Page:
These questionable tactics continue to surface as people dig deeper into the apparently falsified claims against Supreme Court Justice Brett Kavanaugh.
Year-old texts contained in a Senate Judiciary Committee report show that New York Times reporter Robin Pogrebin engaged in questionable journalistic tactics to shape a false narrative against Kavanaugh by telling a source what to say and by asking sources to confirm information she herself had given them. And despite including a highly opinionated discussion of the text exchange in their book, the authors never admitted that Pogrebin was a key player in the exchanges.
Pogrebin made a bizarre and unsupported claim this week that Supreme Court Justice Brett Kavanaugh had told her to lie. It turned out Pogrebin had mischaracterized discussions with the Supreme Court’s public information officer, not Kavanaugh, who had merely explained the terms of an off-the-record interview that was being sought and never obtained. Despite the many errors and false claims Pogrebin and her co-author Kate Kelly made, corporate media picked up on this false statement as if it were true.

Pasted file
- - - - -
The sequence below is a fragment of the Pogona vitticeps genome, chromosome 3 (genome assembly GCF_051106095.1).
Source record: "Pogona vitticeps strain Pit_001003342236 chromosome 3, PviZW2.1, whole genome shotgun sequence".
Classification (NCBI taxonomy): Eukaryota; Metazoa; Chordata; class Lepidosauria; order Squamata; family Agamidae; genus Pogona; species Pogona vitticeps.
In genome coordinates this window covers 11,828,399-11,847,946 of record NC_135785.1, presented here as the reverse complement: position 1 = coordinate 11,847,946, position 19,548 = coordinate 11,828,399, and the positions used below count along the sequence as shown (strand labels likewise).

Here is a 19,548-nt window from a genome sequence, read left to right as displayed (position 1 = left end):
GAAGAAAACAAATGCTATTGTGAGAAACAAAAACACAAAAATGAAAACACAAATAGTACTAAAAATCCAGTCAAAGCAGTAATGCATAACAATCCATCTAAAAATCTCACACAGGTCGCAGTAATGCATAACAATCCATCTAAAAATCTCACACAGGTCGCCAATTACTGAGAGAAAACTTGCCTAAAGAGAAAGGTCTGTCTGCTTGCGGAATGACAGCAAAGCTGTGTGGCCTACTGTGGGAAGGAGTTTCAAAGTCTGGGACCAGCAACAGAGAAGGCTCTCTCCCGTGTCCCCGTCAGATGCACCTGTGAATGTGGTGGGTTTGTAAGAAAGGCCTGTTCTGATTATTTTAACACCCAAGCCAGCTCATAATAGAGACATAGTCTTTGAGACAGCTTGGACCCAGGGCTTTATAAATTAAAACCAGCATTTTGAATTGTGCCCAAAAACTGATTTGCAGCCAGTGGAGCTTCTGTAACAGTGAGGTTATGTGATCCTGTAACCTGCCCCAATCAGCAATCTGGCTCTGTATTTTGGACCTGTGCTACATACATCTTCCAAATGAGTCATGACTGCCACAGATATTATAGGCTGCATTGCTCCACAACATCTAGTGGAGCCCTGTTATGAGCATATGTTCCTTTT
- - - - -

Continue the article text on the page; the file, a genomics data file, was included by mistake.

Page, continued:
Pogrebin and Kelly quote many snippets of the texts without revealing what the women said about Pogrebin herself. Pogrebin briefly discloses that she went to Yale University with Kavanaugh and Ramirez. She used those connections to call up old classmates and sell a book, although she and her co-author now are trying to present themselves as objective reporters.
What Yarasavage, in particular, said was quite relevant. Yarasavage noted that Pogrebin had called her up as an old Yale friend, failing to note that the culture reporter at the New York Times was actually trying to write a hit piece on Kavanaugh.